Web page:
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Can somebody please explain, what the claim mechanism means in new ASP.NET Identity Core?

As I can see, there is an AspNetUserLogins table, which contains UserId, LoginProvider and ProviderKey.

But, I still can't understand or find any information on when data is added to the AspNetUserClaims table and what situations this table is used for?

169

what does claim mechanism means in new ASP.NET Identity Core?

There are two common authorization approaches that are based on Role and Claim.

Role-Based Security

A user gets assigned to one or more roles through which the user gets access rights. Also, by assigning a user to a role, the user immediately gets all the access rights defined for that role.

Claims-Based Security

A claims-based identity is the set of claims. A claim is a statement that an entity (a user or another application) makes about itself, it's just a claim. For example a claim list can have the user’s name, user’s e-mail, user’s age, user's authorization for an action. In role-based Security, a user presents the credentials directly to the application. In a claims-based model, the user presents the claims and not the credentials to the application. For a claim to have practical value, it must come from an entity the application trusts.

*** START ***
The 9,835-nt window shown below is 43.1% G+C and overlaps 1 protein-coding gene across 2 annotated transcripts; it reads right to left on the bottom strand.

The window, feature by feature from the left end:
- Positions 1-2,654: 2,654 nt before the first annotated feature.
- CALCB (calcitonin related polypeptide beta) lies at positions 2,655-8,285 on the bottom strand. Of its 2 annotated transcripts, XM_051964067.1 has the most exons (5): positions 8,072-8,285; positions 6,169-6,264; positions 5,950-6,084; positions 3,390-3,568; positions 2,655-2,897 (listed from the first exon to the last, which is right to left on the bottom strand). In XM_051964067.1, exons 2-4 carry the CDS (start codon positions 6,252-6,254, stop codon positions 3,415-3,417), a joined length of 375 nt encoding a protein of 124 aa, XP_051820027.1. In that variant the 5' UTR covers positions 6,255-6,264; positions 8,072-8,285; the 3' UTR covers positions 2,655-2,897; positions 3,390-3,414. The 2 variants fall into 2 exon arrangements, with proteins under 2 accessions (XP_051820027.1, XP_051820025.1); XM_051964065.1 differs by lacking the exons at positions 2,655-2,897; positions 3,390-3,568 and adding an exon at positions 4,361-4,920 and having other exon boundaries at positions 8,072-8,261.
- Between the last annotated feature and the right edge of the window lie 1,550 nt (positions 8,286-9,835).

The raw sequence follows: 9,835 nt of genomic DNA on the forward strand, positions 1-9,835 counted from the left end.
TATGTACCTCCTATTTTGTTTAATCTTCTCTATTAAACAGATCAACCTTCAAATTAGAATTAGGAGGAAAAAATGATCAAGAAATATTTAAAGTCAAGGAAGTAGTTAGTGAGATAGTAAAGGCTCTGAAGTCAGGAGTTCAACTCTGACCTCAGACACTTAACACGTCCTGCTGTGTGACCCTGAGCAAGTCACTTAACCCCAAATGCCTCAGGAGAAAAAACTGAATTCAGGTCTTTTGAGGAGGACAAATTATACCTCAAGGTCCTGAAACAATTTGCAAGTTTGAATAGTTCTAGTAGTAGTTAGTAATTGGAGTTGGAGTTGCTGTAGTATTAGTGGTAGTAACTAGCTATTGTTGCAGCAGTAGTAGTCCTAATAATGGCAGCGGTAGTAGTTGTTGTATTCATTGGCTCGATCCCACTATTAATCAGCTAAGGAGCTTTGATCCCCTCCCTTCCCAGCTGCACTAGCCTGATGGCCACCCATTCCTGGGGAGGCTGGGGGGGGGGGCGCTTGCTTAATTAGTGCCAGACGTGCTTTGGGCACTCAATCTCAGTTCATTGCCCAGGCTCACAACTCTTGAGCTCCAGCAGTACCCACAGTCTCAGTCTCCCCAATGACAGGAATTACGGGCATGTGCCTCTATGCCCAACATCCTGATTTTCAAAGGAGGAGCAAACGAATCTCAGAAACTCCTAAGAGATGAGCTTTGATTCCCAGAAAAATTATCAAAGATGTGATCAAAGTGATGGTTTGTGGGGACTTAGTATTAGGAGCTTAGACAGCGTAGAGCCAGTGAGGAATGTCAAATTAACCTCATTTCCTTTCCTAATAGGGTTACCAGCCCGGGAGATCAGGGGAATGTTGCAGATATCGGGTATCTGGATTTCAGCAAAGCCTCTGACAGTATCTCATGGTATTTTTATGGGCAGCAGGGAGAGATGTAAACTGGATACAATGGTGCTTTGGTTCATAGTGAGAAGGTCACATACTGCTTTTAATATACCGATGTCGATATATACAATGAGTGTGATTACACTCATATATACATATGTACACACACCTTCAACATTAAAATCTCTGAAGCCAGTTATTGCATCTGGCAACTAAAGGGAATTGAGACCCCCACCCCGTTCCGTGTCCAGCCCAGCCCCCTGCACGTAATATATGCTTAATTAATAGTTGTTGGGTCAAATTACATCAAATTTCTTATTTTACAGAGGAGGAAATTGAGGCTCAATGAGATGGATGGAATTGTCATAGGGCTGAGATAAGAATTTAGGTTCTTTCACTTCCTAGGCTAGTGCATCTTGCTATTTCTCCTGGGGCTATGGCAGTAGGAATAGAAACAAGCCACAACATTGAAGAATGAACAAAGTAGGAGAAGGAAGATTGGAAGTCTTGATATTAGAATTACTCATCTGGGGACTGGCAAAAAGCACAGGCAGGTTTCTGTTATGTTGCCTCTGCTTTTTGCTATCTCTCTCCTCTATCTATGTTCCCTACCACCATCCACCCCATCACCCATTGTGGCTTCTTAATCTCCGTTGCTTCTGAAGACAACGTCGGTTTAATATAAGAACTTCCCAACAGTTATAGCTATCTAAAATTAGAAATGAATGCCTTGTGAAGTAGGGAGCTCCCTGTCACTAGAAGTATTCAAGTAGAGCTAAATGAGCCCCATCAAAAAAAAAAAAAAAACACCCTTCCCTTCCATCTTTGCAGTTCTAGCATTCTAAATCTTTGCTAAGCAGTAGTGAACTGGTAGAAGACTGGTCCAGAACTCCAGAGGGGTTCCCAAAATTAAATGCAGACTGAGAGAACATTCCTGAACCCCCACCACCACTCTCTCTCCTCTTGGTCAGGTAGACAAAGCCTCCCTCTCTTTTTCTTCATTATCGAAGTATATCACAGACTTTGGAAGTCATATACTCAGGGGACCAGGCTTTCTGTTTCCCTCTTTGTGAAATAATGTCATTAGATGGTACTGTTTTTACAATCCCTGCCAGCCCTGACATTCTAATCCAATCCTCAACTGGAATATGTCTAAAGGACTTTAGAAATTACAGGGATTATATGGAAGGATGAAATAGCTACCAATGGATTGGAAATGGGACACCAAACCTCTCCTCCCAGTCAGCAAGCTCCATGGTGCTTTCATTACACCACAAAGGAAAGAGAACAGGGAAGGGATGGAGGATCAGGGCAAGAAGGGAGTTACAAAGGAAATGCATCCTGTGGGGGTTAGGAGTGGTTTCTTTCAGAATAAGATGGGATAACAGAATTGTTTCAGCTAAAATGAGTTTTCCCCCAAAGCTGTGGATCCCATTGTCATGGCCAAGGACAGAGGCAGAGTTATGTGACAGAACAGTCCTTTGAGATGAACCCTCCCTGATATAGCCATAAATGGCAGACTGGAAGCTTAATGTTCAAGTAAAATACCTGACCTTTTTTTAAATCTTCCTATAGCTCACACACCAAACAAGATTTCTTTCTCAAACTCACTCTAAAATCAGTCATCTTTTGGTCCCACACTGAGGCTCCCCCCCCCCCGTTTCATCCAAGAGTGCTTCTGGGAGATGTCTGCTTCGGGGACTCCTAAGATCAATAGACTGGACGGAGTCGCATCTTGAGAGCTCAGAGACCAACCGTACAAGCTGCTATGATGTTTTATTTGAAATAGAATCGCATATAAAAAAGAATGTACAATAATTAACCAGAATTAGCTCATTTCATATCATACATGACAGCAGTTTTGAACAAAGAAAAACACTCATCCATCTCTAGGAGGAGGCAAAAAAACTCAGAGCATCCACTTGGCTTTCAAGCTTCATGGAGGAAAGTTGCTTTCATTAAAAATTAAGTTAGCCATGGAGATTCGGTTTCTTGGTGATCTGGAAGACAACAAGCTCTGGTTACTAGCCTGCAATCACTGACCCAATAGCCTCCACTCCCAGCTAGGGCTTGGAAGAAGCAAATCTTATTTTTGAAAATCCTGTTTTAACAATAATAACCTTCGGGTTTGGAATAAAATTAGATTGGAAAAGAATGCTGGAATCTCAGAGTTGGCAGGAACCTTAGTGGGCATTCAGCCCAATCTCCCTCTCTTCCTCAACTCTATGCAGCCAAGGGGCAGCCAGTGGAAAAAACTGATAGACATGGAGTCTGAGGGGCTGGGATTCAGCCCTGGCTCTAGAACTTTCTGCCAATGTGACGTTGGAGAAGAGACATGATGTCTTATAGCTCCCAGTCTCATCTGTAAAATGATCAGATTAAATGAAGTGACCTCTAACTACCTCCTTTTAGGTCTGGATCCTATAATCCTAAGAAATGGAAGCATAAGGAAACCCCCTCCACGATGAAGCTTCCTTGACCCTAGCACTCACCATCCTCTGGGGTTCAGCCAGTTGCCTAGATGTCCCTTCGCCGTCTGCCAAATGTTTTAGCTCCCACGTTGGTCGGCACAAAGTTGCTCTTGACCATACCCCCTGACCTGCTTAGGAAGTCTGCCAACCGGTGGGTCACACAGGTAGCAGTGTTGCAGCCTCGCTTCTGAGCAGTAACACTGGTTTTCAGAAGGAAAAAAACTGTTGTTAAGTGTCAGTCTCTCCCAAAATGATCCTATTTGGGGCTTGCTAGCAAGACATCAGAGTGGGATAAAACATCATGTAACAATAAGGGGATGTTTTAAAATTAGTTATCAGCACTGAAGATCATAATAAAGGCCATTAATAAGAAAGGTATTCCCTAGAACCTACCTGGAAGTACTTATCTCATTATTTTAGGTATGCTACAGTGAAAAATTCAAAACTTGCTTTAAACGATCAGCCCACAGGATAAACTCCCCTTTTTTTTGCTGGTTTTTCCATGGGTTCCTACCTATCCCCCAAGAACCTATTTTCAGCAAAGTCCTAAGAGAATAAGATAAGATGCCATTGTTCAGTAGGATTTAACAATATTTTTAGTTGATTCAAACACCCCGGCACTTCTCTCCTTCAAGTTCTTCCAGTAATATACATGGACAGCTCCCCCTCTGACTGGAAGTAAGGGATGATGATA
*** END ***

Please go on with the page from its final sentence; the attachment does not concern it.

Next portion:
Below steps illustrate the sequence of that happens in a claims-based security model:

  1. The user requests an action. The relying party (RP) application asks for a token.
  2. The user presents the credentials to the issuing authority that the RP application trusts.
  3. The issuing authority issues a signed token with claims, after authenticating the user’s credentials.
  4. The user presents the token to the RP application. The application validates the token signature, extracts the claims, and based on the claims, either accepts or denies the request.

But, i still can't understand and find any information, when data addes to AspNetUserClaims and what situations this table using for?

When you are in a situation where a Role-Based Security is not used, and you chose to use Claim-Based Security, you would need to utilize AspNetUserClaims table. For how to use Claims in ASP.NET Identity, see below link for more information.

http://kevin-junghans.blogspot.com/2013/12/using-claims-in-aspnet-identity.html

Update

What time i have to use role-based security and when claim-based? Could you please write a few examples?